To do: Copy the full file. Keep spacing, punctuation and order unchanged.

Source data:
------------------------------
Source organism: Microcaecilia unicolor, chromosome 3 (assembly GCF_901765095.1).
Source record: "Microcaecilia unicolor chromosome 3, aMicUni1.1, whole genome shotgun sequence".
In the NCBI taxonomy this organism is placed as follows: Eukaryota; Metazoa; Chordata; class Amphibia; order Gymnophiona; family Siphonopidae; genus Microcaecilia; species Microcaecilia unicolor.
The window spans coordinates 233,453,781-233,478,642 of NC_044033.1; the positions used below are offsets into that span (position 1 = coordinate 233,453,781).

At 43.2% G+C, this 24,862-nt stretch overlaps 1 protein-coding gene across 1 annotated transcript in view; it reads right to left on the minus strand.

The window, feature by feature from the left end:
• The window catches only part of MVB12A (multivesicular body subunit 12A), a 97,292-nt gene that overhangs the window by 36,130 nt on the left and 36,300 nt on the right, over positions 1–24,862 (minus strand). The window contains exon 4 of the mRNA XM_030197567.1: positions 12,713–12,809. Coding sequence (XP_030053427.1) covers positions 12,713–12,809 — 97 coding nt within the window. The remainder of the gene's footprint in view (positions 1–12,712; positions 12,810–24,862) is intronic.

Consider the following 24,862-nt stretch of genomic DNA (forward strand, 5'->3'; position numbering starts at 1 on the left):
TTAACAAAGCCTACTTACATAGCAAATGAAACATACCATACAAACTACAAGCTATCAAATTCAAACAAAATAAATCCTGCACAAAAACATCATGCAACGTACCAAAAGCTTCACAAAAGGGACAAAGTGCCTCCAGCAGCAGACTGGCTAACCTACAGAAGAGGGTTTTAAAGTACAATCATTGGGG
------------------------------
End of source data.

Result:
Source organism: Microcaecilia unicolor, chromosome 3 (assembly GCF_901765095.1).
Source record: "Microcaecilia unicolor chromosome 3, aMicUni1.1, whole genome shotgun sequence".
In the NCBI taxonomy this organism is placed as follows: Eukaryota; Metazoa; Chordata; class Amphibia; order Gymnophiona; family Siphonopidae; genus Microcaecilia; species Microcaecilia unicolor.
The window spans coordinates 233,453,781-233,478,642 of NC_044033.1; the positions used below are offsets into that span (position 1 = coordinate 233,453,781).

At 43.2% G+C, this 24,862-nt stretch overlaps 1 protein-coding gene across 1 annotated transcript in view; it reads right to left on the minus strand.

The window, feature by feature from the left end:
• The window catches only part of MVB12A (multivesicular body subunit 12A), a 97,292-nt gene that overhangs the window by 36,130 nt on the left and 36,300 nt on the right, over positions 1–24,862 (minus strand). The window contains exon 4 of the mRNA XM_030197567.1: positions 12,713–12,809. Coding sequence (XP_030053427.1) covers positions 12,713–12,809 — 97 coding nt within the window. The remainder of the gene's footprint in view (positions 1–12,712; positions 12,810–24,862) is intronic.

Consider the following 24,862-nt stretch of genomic DNA (forward strand, 5'->3'; position numbering starts at 1 on the left):
TTAACAAAGCCTACTTACATAGCAAATGAAACATACCATACAAACTACAAGCTATCAAATTCAAACAAAATAAATCCTGCACAAAAACATCATGCAACGTACCAAAAGCTTCACAAAAGGGACAAAGTGCCTCCAGCAGCAGACTGGCTAACCTACAGAAGAGGGTTTTAAAGTACAATCATTGGGG